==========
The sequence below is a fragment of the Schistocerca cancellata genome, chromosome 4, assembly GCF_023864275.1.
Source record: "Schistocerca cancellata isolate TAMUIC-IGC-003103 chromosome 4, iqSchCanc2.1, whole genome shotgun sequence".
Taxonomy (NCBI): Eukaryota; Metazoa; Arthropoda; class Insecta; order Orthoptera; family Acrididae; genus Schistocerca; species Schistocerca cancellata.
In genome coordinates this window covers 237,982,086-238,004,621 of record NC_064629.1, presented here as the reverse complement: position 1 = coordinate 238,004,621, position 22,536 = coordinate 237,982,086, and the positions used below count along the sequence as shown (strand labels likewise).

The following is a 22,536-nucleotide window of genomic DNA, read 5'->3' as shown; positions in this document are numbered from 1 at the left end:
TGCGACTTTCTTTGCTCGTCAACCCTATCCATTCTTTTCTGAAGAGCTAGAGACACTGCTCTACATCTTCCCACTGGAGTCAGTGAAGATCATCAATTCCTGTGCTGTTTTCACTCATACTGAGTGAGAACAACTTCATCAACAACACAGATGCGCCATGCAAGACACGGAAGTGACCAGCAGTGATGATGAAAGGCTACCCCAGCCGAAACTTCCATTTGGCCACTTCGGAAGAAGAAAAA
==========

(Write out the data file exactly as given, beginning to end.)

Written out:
The sequence below is a fragment of the Schistocerca cancellata genome, chromosome 4, assembly GCF_023864275.1.
Source record: "Schistocerca cancellata isolate TAMUIC-IGC-003103 chromosome 4, iqSchCanc2.1, whole genome shotgun sequence".
Taxonomy (NCBI): Eukaryota; Metazoa; Arthropoda; class Insecta; order Orthoptera; family Acrididae; genus Schistocerca; species Schistocerca cancellata.
In genome coordinates this window covers 237,982,086-238,004,621 of record NC_064629.1, presented here as the reverse complement: position 1 = coordinate 238,004,621, position 22,536 = coordinate 237,982,086, and the positions used below count along the sequence as shown (strand labels likewise).

The following is a 22,536-nucleotide window of genomic DNA, read 5'->3' as shown; positions in this document are numbered from 1 at the left end:
TGCGACTTTCTTTGCTCGTCAACCCTATCCATTCTTTTCTGAAGAGCTAGAGACACTGCTCTACATCTTCCCACTGGAGTCAGTGAAGATCATCAATTCCTGTGCTGTTTTCACTCATACTGAGTGAGAACAACTTCATCAACAACACAGATGCGCCATGCAAGACACGGAAGTGACCAGCAGTGATGATGAAAGGCTACCCCAGCCGAAACTTCCATTTGGCCACTTCGGAAGAAGAAAAA